Question: My student seems advanced for his age. He’s 11 and can complete most of the homework we do with only a little prompting. I’m looking for a way to challenge him in our sessions. Any ideas?
There are many online resources you can use to challenge your student if they seem too advanced for their grade level. Recently I have been using Khan Academy to differentiate instruction for my students who are either advanced or below grade level. If you set up an account, you can actually add on your student (or as many as 30 students if needed) and assign them lessons to work on.
You can also monitor their progress as well and see exactly what skills they need help with. Once you have them start completing several lessons on Khan Academy, then you can see what your student has mastered or what your student needs extra support with. The best part about Khan Academy is that all the videos, lessons, and activities are completely free!
The most important thing to remember with advanced students is to keep them continuously challenged! If they feel as if they content they are learning is too easy, look up the beginning of year standards for the following grade level and teach them the content. They’ll be excited to learn something new and expand their learning!
Other great resources for reading and math that are standards based is IXL. Although IXL is not a free website, you can choose the subject they want to learn (Math or Language Arts) and choose the topic. Make sure you click carefully about which topic to learn because IXL only gives out a few free problems per day.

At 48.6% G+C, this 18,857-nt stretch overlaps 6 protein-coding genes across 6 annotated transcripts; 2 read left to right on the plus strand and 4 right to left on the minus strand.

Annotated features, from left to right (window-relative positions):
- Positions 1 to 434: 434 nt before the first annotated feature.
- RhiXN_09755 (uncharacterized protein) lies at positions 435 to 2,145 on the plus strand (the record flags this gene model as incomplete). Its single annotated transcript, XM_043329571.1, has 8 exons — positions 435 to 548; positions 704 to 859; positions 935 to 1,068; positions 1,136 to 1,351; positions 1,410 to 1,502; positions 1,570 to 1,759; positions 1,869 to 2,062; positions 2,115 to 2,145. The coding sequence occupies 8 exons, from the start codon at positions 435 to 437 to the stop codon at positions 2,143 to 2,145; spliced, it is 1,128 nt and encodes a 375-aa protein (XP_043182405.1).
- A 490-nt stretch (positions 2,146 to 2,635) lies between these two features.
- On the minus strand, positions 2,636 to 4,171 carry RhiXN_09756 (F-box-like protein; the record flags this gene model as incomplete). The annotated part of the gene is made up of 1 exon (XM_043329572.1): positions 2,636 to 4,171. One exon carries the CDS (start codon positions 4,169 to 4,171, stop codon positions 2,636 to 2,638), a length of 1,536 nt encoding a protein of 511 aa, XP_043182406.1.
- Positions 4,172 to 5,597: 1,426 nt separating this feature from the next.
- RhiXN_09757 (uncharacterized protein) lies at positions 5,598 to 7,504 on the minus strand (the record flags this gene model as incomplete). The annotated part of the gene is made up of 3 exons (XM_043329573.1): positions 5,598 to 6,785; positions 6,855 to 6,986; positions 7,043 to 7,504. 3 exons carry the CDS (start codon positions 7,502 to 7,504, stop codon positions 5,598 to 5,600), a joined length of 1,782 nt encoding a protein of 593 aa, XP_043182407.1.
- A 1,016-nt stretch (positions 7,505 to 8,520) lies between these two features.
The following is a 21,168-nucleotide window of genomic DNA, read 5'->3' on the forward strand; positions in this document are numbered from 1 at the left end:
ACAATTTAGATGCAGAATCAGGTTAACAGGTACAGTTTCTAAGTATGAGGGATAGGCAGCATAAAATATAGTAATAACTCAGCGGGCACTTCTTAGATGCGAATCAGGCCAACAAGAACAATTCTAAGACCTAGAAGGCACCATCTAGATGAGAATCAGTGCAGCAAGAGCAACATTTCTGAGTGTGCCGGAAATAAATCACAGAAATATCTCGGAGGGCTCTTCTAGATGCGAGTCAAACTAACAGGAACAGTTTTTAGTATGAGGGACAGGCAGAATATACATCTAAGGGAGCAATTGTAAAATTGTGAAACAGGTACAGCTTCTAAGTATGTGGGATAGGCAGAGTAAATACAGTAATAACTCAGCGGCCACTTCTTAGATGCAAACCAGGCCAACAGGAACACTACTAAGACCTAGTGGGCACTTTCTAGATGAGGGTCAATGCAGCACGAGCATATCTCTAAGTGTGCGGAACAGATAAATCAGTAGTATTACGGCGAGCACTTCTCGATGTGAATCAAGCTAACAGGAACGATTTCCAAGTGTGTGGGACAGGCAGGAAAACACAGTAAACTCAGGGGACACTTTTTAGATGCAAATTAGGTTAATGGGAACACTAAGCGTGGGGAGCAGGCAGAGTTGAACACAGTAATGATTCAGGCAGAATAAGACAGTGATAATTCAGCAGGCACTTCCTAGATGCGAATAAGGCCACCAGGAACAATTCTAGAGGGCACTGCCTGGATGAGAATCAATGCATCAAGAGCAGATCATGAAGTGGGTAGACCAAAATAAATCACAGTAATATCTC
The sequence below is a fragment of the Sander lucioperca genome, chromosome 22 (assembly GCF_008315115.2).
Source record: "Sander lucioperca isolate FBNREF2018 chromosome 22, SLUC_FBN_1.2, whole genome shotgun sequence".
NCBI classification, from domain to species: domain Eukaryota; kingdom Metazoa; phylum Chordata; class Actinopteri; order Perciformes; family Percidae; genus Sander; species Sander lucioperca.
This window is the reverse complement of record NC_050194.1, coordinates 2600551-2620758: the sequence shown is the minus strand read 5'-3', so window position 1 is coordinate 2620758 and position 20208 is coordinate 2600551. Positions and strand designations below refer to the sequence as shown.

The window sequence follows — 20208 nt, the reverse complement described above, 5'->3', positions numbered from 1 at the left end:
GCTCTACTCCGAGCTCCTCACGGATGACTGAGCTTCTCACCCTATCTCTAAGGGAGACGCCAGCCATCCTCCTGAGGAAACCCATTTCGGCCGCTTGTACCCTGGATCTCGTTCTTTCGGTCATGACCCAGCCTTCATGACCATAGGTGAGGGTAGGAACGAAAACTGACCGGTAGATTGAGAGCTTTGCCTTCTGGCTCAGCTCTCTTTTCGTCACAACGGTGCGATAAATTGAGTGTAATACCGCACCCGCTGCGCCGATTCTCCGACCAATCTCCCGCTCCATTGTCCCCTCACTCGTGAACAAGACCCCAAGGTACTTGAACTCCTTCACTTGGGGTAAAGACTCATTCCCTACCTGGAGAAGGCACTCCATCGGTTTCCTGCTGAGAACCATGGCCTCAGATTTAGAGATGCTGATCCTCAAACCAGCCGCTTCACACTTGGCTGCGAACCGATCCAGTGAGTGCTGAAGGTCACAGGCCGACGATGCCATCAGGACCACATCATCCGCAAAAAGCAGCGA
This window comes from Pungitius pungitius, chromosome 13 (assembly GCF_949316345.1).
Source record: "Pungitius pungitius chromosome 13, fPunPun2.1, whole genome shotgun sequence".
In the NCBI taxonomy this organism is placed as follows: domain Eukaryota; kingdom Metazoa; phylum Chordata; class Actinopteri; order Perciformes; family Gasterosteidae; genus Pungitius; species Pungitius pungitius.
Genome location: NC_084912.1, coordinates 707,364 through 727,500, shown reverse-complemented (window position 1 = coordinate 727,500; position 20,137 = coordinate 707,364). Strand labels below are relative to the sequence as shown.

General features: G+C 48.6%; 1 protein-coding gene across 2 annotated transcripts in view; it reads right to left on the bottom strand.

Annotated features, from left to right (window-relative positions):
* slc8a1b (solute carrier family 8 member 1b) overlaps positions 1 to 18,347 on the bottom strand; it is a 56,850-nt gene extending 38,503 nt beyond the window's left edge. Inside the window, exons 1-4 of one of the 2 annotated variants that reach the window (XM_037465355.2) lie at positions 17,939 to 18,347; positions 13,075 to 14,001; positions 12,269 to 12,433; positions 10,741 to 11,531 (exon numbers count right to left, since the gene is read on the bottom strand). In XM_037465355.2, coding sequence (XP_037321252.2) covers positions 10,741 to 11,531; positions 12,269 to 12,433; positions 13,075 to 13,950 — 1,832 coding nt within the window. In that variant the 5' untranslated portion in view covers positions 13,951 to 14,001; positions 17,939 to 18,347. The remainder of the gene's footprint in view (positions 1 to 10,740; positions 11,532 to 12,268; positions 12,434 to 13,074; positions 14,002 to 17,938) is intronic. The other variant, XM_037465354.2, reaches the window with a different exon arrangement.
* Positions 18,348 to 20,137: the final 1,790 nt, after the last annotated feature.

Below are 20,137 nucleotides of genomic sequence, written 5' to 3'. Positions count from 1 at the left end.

Another goal of mine in the classroom was to make learning fun and joyful! To increase the JOY factor in my 2nd grade classroom, I implemented several strategies:
- Connect the story to real life – For example in Reading Workshop, before teaching students about compare and contrast, I told them about how I was planning my wedding and had to read two books about wedding cakes. Because I made the story personal to myself, they were more excited to listen to the lesson and recognized the value of the reading strategy in everyday life.
- Incorporating different ways of learning – To reinforce the Reading workshop lessons, I started incorporating hand movements in the lesson plans so they could better recall the concept. For example, when talking about compare and contrast, I had students put their hands together to show compare, and then put their hands apart to show contrast which mimics the Venn Diagram.
- Using different materials and manipulatives – In math, we also increased joy factor by having students work on their whiteboards so they all have an opportunity to demonstrates their learning.
- Make learning seem like a game! – Children love games of all types, so I try to make a lesson a game whenever possible! For example, in math when they’re using their whiteboards, I have them draw a star on the corner of their whiteboard. At the end of the lesson we see which students received the most stars!
- Connect to their interests – Another way I incorporated Joy Factor in the classroom was by creating fake Pokemon cards as an incentive prize for whenever they passed a level in their Math Facts. The Pokemon cards not only made the Math Facts more interesting to the students, but it gave them a sense of accomplishment because they were obtaining something as they passed the math facts tests.
If you kids like Pokemon as well, you can use this site to create fake Pokemon cards and then print them on a color printer.